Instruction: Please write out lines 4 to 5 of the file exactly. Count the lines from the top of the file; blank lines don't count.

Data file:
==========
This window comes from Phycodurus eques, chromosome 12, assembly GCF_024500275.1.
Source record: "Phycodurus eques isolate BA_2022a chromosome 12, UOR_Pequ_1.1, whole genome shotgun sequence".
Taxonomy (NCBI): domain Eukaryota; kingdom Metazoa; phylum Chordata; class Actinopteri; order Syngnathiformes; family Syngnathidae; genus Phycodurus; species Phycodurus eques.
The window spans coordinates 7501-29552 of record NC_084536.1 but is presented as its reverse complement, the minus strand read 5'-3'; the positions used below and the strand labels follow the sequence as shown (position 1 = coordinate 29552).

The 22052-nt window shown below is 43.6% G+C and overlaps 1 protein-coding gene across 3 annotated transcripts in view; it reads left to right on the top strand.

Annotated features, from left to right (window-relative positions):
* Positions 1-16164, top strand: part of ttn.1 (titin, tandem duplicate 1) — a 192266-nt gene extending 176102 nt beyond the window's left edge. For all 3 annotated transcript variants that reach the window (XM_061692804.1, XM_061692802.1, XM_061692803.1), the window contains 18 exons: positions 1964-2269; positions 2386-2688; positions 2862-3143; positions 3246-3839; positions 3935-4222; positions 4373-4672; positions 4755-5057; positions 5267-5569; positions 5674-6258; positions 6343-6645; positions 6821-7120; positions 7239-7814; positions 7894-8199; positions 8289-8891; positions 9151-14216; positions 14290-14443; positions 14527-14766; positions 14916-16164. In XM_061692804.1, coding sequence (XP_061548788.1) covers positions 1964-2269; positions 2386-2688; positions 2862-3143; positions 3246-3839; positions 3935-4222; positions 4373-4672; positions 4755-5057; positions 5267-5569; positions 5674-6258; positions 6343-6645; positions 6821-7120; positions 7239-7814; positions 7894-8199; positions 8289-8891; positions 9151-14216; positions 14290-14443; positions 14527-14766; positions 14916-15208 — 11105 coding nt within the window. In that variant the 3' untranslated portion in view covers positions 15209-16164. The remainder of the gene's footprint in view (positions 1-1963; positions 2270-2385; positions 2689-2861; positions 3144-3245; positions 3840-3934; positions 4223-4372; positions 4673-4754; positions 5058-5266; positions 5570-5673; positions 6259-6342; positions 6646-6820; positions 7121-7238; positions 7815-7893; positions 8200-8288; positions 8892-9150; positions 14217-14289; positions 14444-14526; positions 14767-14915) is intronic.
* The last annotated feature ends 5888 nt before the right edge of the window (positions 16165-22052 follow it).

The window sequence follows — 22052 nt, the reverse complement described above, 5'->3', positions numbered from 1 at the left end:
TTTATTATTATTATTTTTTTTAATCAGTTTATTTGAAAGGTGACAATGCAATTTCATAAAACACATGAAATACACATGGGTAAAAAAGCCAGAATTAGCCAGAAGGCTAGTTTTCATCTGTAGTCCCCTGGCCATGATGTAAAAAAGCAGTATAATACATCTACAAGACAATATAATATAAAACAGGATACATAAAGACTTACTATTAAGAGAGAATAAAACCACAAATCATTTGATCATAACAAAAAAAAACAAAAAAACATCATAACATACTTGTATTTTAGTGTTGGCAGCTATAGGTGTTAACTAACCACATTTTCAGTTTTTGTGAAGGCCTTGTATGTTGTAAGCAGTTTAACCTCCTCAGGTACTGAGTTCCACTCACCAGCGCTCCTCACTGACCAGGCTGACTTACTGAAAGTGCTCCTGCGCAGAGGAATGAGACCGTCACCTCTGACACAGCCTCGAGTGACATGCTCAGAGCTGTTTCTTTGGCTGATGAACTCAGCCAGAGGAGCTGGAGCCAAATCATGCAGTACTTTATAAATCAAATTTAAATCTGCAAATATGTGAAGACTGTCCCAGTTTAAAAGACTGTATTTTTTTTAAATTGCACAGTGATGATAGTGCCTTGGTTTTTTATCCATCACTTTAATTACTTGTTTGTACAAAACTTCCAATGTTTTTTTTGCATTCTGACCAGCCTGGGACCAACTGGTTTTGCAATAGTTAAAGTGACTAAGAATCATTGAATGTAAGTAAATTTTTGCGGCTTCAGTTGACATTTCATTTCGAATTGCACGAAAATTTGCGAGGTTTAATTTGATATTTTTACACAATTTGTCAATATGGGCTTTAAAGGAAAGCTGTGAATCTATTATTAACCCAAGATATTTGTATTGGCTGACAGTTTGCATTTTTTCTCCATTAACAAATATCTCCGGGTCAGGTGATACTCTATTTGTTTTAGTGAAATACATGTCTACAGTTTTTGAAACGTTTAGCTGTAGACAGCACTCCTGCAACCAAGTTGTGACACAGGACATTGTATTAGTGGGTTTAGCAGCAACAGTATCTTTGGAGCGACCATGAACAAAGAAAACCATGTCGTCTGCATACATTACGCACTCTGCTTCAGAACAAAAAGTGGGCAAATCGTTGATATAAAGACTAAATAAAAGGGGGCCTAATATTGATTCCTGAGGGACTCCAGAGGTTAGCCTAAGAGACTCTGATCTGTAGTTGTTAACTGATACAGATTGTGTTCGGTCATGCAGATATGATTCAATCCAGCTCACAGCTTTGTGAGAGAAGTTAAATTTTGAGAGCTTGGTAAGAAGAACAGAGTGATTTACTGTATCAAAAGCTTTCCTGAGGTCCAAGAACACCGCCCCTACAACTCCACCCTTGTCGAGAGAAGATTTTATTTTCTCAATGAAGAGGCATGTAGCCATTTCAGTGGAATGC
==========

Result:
The window spans coordinates 7501-29552 of record NC_084536.1 but is presented as its reverse complement, the minus strand read 5'-3'; the positions used below and the strand labels follow the sequence as shown (position 1 = coordinate 29552).

The 22052-nt window shown below is 43.6% G+C and overlaps 1 protein-coding gene across 3 annotated transcripts in view; it reads left to right on the top strand.